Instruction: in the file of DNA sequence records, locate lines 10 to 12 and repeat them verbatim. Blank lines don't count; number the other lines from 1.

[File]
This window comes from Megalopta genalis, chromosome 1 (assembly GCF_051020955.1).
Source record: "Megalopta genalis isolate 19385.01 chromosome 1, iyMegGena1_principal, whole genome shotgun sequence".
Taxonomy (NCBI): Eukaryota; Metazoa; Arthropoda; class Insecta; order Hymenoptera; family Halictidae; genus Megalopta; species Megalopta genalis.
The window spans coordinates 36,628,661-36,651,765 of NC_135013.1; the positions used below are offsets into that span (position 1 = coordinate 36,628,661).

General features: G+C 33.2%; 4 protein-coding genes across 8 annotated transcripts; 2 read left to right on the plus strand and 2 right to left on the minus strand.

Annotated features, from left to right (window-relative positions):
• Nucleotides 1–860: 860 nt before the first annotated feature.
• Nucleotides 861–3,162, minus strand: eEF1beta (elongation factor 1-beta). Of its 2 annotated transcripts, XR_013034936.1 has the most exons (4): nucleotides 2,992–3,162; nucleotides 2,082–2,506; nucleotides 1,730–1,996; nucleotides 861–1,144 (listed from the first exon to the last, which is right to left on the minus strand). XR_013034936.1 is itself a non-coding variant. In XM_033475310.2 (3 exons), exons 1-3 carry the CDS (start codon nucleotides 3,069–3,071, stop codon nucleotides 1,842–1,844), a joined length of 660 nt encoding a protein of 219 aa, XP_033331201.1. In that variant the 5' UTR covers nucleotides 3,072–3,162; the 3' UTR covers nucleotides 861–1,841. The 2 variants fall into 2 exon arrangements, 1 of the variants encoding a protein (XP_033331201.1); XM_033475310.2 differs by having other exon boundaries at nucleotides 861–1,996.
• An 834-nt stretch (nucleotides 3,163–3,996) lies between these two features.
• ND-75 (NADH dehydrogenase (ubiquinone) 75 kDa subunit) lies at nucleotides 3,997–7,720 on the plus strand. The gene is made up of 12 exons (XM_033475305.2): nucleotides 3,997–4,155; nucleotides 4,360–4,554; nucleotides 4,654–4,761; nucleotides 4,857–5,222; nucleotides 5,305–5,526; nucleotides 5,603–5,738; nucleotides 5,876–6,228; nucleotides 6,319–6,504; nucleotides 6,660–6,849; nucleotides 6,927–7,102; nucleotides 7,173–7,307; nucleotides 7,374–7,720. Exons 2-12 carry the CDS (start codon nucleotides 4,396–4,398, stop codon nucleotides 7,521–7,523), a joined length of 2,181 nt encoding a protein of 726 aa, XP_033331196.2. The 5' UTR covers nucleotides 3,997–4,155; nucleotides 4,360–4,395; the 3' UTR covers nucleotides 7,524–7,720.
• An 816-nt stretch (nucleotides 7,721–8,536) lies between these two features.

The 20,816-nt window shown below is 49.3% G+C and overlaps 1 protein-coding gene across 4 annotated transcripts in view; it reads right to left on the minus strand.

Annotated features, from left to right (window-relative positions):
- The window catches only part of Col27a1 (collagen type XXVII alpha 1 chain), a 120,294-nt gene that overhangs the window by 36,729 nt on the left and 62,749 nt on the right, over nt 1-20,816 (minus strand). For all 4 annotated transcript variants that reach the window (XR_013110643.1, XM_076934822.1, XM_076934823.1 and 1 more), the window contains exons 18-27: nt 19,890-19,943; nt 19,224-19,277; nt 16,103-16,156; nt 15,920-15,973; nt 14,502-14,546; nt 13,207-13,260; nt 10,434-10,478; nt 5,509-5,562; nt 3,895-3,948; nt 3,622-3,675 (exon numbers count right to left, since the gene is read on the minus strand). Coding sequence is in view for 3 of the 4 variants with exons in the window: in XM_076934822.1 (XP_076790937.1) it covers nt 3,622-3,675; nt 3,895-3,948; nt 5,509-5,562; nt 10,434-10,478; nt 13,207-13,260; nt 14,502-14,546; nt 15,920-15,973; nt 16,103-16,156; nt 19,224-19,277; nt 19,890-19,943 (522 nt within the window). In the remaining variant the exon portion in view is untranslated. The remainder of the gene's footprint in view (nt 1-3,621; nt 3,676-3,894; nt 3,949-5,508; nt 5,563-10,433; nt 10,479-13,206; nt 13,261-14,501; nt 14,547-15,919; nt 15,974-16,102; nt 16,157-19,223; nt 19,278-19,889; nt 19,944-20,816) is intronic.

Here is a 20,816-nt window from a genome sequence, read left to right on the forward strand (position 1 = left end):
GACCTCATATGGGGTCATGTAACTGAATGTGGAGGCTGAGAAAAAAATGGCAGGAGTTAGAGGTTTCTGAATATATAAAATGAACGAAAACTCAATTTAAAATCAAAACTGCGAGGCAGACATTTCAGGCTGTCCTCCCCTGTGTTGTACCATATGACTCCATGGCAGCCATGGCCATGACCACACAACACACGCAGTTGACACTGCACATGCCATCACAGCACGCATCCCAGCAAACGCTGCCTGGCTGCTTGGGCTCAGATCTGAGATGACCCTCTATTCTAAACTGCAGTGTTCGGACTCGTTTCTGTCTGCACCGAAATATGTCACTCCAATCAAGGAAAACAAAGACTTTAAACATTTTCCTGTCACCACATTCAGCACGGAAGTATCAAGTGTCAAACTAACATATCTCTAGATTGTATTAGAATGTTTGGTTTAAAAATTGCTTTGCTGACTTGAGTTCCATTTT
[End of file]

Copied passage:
• ND-75 (NADH dehydrogenase (ubiquinone) 75 kDa subunit) lies at nucleotides 3,997–7,720 on the plus strand. The gene is made up of 12 exons (XM_033475305.2): nucleotides 3,997–4,155; nucleotides 4,360–4,554; nucleotides 4,654–4,761; nucleotides 4,857–5,222; nucleotides 5,305–5,526; nucleotides 5,603–5,738; nucleotides 5,876–6,228; nucleotides 6,319–6,504; nucleotides 6,660–6,849; nucleotides 6,927–7,102; nucleotides 7,173–7,307; nucleotides 7,374–7,720. Exons 2-12 carry the CDS (start codon nucleotides 4,396–4,398, stop codon nucleotides 7,521–7,523), a joined length of 2,181 nt encoding a protein of 726 aa, XP_033331196.2. The 5' UTR covers nucleotides 3,997–4,155; nucleotides 4,360–4,395; the 3' UTR covers nucleotides 7,524–7,720.
• An 816-nt stretch (nucleotides 7,721–8,536) lies between these two features.

The 20,816-nt window shown below is 49.3% G+C and overlaps 1 protein-coding gene across 4 annotated transcripts in view; it reads right to left on the minus strand.